2009 has already seen a number of grievous losses to the law in Scotland, but on 23 October 2009 another was recorded with the death of Lord Macphail at the age of 71.
Iain Macphail had been ill for some time. He was appointed to the Court of Session bench in 2005, relatively late after a long and distinguished career on the shrieval bench lasting over 30 years and culminating in his appointment as Sheriff Principal of Lothian & Borders in 2002. He was also a Scottish Law Commissioner from 1990 to 1994. He is the only Scots lawyer to be appointed to the prestigious Arthur Goodhart Professorship in Legal Science at the University of Cambridge, which he held in academic year 2001-2002. He was also elected a Fellow of the Royal Society of Edinburgh in 2005.
Lord Macphail was a prolific author. His books on Evidence (1987) and Sheriff Court Practice (1988, current edition 1998-2002) are authoritative and influential treatments which will stand as his monuments in the world of Scots law. For many years a research paper on evidence which he wrote for the Scottish Law Commission in 1979 was the treatment of the subject in both academe and legal practice. But he was much more than even these major works will show: a quiet, thoughtful and always courteous man without any of the arrogance that others with his accomplishments might have shown. No doubt he was also a tough judge, nicknamed "No-bail Macphail", according to The Scotsman; but he stood four-square and eminent in the fine Scottish tradition of scholar-judges.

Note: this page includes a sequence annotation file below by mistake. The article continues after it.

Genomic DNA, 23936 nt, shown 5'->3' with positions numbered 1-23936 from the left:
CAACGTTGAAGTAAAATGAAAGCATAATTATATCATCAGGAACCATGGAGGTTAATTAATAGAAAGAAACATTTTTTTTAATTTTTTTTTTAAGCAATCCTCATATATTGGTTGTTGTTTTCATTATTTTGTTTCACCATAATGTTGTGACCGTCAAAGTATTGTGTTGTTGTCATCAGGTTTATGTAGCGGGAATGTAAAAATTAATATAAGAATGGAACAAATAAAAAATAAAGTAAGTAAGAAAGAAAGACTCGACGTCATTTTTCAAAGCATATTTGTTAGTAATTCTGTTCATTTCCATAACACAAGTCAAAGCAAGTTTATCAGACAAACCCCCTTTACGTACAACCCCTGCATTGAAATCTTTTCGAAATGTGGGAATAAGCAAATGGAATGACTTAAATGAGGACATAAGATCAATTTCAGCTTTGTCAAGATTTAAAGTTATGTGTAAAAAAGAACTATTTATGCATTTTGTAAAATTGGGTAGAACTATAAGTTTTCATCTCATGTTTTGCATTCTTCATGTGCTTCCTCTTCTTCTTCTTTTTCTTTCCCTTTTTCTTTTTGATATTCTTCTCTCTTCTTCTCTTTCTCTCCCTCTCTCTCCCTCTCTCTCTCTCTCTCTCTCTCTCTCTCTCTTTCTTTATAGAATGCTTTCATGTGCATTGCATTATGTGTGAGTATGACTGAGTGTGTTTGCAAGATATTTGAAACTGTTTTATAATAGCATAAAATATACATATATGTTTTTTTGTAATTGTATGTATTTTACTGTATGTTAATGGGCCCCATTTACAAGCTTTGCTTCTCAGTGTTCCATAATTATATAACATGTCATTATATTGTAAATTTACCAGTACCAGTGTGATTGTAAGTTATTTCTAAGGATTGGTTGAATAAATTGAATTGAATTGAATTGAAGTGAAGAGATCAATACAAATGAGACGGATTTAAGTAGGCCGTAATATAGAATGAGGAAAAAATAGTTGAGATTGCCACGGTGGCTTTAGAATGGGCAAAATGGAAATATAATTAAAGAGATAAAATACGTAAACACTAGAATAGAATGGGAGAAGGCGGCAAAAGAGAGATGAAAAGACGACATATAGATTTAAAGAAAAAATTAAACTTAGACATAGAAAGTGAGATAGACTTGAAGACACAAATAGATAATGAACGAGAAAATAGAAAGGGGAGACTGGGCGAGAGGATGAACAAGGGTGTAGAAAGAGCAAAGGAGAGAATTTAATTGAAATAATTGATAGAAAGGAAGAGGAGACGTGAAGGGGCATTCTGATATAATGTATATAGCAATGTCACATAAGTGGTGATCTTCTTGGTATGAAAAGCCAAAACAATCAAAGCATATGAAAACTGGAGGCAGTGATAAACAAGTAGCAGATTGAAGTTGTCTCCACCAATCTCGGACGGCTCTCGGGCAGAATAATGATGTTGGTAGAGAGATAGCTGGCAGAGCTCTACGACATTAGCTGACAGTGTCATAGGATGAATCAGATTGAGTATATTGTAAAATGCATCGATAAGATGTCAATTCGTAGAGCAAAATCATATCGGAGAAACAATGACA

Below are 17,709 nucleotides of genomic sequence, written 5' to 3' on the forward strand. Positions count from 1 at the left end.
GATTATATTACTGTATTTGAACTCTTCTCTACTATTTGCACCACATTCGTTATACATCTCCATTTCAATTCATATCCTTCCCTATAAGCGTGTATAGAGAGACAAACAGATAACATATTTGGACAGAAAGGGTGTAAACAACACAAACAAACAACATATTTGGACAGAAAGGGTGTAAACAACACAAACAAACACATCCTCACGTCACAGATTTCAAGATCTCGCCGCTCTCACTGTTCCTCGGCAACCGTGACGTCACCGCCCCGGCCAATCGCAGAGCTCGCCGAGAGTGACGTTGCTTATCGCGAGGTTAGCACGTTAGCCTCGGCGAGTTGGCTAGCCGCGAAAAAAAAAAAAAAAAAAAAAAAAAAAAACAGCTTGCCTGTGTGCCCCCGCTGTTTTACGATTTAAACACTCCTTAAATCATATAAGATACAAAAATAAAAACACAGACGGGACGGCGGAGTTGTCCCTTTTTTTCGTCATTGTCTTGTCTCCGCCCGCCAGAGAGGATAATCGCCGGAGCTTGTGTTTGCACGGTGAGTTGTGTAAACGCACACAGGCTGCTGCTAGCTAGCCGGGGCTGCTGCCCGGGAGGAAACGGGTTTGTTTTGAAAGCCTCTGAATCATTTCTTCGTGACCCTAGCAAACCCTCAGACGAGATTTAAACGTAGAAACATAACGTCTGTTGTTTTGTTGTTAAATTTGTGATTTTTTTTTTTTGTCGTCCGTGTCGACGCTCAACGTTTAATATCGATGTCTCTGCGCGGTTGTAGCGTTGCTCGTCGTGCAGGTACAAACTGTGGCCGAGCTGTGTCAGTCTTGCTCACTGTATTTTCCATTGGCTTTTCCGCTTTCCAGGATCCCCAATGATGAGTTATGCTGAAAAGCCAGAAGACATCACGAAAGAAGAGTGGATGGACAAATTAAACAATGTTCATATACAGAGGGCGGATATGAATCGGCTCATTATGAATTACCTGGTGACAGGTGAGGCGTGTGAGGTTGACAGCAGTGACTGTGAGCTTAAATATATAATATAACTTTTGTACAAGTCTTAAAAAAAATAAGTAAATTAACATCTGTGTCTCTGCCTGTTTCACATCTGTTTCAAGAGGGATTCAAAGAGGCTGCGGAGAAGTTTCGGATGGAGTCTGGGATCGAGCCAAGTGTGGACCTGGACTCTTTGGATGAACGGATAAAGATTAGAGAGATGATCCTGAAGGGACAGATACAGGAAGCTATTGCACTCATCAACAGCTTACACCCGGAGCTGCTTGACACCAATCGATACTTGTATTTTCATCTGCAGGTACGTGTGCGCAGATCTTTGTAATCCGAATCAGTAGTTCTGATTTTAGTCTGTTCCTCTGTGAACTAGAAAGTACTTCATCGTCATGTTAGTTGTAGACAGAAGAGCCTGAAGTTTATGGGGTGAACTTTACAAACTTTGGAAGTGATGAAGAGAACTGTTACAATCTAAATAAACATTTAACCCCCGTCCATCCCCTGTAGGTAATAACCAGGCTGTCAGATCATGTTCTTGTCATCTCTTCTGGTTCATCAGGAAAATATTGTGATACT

In the early 1990s Macphail was nominated for the degree of LLD by publications at Edinburgh University. Some of the less learned members of the relevant university committee doubted whether a mere sheriff who had got his LLB from Glasgow could be scholar enough to merit the award of an LLD from such a university as Edinburgh, even if Macphail was actually one of its alumni as well (in Arts). The then Dean of the Faculty of Law at Edinburgh, himself a Glasgow LLB, took to the vital committee meeting copies of Macphail's great works; and when the nomination came up for discussion, simply placed them one by one on the committee table. The degree was duly awarded in 1992.
A nice obituary in The Times here.